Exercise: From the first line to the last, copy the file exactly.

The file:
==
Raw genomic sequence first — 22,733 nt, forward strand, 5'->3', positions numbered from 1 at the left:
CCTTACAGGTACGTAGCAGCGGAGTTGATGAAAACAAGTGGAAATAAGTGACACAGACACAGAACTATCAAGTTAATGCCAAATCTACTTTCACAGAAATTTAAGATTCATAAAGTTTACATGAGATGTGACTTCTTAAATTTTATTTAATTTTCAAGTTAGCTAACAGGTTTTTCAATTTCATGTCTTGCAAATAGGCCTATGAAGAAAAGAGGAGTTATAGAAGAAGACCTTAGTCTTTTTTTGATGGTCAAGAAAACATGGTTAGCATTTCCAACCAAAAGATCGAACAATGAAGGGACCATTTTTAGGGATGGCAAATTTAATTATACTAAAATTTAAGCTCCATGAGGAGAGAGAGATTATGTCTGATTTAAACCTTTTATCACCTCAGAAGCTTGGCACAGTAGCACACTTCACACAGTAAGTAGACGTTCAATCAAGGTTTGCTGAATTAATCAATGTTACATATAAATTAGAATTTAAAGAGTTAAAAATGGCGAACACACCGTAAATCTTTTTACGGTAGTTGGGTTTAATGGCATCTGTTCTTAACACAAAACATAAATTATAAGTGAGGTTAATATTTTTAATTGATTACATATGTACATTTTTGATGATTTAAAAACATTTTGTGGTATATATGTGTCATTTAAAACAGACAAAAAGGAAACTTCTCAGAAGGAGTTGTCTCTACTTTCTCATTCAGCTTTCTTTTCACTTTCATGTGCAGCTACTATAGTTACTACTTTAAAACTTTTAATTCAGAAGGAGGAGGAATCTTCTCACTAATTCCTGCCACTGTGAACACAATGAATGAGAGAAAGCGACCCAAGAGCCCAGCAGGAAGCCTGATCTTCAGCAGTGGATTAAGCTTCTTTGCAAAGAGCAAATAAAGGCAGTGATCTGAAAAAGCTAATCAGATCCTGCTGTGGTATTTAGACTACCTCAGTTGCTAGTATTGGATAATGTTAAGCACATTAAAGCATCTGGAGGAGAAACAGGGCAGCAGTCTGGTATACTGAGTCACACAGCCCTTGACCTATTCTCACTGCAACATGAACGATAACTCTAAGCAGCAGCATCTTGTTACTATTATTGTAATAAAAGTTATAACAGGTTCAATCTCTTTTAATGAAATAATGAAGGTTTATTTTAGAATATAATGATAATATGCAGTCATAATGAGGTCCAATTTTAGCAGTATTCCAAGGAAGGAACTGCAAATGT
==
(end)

Raw genomic sequence first — 22,733 nt, forward strand, 5'->3', positions numbered from 1 at the left:
CCTTACAGGTACGTAGCAGCGGAGTTGATGAAAACAAGTGGAAATAAGTGACACAGACACAGAACTATCAAGTTAATGCCAAATCTACTTTCACAGAAATTTAAGATTCATAAAGTTTACATGAGATGTGACTTCTTAAATTTTATTTAATTTTCAAGTTAGCTAACAGGTTTTTCAATTTCATGTCTTGCAAATAGGCCTATGAAGAAAAGAGGAGTTATAGAAGAAGACCTTAGTCTTTTTTTGATGGTCAAGAAAACATGGTTAGCATTTCCAACCAAAAGATCGAACAATGAAGGGACCATTTTTAGGGATGGCAAATTTAATTATACTAAAATTTAAGCTCCATGAGGAGAGAGAGATTATGTCTGATTTAAACCTTTTATCACCTCAGAAGCTTGGCACAGTAGCACACTTCACACAGTAAGTAGACGTTCAATCAAGGTTTGCTGAATTAATCAATGTTACATATAAATTAGAATTTAAAGAGTTAAAAATGGCGAACACACCGTAAATCTTTTTACGGTAGTTGGGTTTAATGGCATCTGTTCTTAACACAAAACATAAATTATAAGTGAGGTTAATATTTTTAATTGATTACATATGTACATTTTTGATGATTTAAAAACATTTTGTGGTATATATGTGTCATTTAAAACAGACAAAAAGGAAACTTCTCAGAAGGAGTTGTCTCTACTTTCTCATTCAGCTTTCTTTTCACTTTCATGTGCAGCTACTATAGTTACTACTTTAAAACTTTTAATTCAGAAGGAGGAGGAATCTTCTCACTAATTCCTGCCACTGTGAACACAATGAATGAGAGAAAGCGACCCAAGAGCCCAGCAGGAAGCCTGATCTTCAGCAGTGGATTAAGCTTCTTTGCAAAGAGCAAATAAAGGCAGTGATCTGAAAAAGCTAATCAGATCCTGCTGTGGTATTTAGACTACCTCAGTTGCTAGTATTGGATAATGTTAAGCACATTAAAGCATCTGGAGGAGAAACAGGGCAGCAGTCTGGTATACTGAGTCACACAGCCCTTGACCTATTCTCACTGCAACATGAACGATAACTCTAAGCAGCAGCATCTTGTTACTATTATTGTAATAAAAGTTATAACAGGTTCAATCTCTTTTAATGAAATAATGAAGGTTTATTTTAGAATATAATGATAATATGCAGTCATAATGAGGTCCAATTTTAGCAGTATTCCAAGGAAGGAACTGCAAATGT